Hot answers tagged

29

I would suggest a deep (if applicable) or serious wound. EDIT: I wasn't sure about the Ngram link to I attached it as picture, it can be clicked and enlarged. The original ngram is over here: Google Ngram Link for the statistic


17

Yes, you can describe a wound as "heavy." Google Ngram shows hundreds of examples of "heavy" being used to describe "wound" this way. In fact, there's even an English proverb that says, "A light hand makes a heavy wound." It figuratively refers to the devastation a woman can wreak on a man's heart. Some examples (emphasis added): From Crime on the Solent:...


4

"Heavy" shouldn't be used as an adjective for the wound, since "heavily" is an adverb meaning "to a large or serious degree". "heavy" and "heavily" are actually completely seperate words, with an obvious shared root. http://dictionary.cambridge.org/dictionary/english/heavily You would most commonly describe the wound as "serious" or "very serious", with ...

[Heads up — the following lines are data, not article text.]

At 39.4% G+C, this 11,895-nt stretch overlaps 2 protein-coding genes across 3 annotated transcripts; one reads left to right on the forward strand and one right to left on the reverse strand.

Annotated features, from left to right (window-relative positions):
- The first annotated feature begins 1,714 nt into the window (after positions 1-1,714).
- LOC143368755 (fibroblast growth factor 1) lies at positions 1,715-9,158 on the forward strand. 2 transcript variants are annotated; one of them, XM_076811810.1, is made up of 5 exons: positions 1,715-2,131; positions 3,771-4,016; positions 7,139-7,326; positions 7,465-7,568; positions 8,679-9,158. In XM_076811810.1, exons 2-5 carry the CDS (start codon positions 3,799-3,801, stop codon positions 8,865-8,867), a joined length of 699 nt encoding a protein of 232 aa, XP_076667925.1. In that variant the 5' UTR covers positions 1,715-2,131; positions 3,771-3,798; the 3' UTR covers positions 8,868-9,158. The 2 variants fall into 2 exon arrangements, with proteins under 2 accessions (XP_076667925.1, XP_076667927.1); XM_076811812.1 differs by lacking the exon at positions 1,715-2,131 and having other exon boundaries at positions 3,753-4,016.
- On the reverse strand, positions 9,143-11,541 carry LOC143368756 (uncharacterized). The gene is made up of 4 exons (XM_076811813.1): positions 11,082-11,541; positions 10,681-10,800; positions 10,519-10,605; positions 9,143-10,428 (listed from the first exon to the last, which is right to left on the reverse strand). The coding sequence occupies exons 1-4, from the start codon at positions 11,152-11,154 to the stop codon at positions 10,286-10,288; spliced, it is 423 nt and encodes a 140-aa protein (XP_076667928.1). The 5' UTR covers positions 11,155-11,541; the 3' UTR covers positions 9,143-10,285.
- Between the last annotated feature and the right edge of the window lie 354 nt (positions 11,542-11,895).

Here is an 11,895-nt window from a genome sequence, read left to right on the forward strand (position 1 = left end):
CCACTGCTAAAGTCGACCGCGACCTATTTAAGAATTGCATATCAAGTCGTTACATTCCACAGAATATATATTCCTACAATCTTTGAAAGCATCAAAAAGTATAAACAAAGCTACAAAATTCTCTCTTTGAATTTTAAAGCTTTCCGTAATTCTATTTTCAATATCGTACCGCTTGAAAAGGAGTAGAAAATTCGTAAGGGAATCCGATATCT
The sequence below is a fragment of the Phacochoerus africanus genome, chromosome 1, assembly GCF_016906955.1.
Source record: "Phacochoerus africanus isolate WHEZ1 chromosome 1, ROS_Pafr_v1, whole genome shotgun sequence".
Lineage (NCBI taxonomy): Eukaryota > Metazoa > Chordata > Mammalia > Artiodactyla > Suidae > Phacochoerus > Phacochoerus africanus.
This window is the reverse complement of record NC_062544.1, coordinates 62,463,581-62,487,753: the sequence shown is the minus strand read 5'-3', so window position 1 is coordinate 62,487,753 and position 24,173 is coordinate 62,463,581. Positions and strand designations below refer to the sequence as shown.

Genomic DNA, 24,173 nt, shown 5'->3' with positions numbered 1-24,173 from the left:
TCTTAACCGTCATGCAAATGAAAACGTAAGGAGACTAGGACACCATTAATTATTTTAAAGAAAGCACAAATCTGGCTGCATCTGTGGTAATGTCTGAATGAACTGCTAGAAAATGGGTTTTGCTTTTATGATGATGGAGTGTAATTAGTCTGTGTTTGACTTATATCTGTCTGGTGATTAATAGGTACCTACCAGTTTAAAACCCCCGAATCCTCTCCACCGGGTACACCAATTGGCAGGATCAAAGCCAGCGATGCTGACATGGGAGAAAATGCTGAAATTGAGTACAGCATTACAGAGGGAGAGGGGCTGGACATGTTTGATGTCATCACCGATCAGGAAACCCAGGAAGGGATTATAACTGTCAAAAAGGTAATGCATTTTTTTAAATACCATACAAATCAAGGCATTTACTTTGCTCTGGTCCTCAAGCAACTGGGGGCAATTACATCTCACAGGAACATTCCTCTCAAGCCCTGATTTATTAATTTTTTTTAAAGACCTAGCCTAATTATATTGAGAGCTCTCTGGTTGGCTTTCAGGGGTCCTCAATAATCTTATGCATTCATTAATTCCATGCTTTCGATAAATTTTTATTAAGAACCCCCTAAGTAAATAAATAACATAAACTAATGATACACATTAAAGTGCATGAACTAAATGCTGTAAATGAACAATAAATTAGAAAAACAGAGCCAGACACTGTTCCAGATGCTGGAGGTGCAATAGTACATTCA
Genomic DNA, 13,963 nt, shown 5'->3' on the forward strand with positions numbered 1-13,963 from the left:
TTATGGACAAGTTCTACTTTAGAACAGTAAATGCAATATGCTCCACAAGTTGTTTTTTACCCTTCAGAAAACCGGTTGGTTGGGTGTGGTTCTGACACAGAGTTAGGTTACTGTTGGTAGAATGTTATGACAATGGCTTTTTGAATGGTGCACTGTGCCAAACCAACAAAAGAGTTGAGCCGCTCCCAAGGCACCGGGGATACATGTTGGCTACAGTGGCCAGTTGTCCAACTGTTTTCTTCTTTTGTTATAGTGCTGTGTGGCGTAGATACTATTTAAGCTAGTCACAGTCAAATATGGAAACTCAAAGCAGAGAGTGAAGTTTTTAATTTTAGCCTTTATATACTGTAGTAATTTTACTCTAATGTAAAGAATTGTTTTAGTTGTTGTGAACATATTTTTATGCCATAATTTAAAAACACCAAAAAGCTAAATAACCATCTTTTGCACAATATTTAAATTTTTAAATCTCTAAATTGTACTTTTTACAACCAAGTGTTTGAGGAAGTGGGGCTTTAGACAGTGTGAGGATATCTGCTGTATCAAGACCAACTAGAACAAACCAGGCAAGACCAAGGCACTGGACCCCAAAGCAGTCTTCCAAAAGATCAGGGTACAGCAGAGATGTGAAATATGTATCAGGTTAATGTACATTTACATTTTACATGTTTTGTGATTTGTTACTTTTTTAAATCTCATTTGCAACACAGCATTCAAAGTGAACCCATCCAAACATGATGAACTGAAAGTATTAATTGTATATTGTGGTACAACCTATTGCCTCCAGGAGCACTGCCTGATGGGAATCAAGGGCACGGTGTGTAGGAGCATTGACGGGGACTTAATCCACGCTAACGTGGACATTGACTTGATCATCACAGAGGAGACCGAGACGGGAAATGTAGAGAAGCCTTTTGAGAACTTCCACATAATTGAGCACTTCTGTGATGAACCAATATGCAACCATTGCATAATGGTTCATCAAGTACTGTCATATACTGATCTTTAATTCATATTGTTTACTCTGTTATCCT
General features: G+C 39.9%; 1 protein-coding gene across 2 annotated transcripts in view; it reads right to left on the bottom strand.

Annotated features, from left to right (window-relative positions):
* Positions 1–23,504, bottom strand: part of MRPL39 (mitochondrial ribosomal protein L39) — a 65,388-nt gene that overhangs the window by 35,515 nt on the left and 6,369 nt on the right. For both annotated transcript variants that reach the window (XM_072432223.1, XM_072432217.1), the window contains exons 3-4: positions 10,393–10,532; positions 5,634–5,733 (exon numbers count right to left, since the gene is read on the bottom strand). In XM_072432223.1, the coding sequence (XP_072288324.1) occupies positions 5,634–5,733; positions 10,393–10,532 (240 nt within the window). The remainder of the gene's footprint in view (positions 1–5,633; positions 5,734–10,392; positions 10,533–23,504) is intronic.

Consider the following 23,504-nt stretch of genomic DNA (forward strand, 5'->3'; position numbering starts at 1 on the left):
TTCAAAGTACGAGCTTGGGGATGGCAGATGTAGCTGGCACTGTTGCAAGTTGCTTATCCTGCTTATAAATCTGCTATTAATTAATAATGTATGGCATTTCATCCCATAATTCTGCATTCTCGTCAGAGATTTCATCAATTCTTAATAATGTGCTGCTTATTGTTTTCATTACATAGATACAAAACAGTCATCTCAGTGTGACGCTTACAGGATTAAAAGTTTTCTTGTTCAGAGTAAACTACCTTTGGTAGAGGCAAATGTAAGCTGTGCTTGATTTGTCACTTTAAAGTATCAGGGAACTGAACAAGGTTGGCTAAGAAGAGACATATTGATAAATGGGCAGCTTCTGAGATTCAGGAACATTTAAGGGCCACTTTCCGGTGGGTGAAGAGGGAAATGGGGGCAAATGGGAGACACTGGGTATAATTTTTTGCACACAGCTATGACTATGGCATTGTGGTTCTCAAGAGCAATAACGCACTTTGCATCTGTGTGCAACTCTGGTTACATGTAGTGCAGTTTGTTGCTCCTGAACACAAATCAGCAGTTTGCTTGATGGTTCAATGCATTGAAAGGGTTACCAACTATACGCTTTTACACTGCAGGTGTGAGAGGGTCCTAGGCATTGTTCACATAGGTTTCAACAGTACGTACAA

4

That's just how some idomatic expressions work. In English, it is sometimes used as a subject, as in it's raining, it's sunny, it's warm. Of course it would be possible to say rain is falling, the sun is shining, the weather is warm, and sometimes people do say that. Most commonly, though, people tend to use the shorter, familiar idioms. About rain is ...


4

The word log originated from its usage in 'Ship Log Book', which originally referred to the book for recording readings from the 'Chip Log' (apparatus containing an actual wooden log, giving it the name). The usage of word log thus is more accurate when used for maintaining well defined records in a more or less scientific way to potentially derive specific ...


3

A wound can be addressed as a heavy wound. It means a very deep or life-threatening injury. We can also address a wound as: a fatal wound One of the heads of the beast seemed to have had a fatal wound, but the fatal wound had been healed. The whole world was filled with wonder and followed the beast. a mortal wound One of its heads seemed to ...


3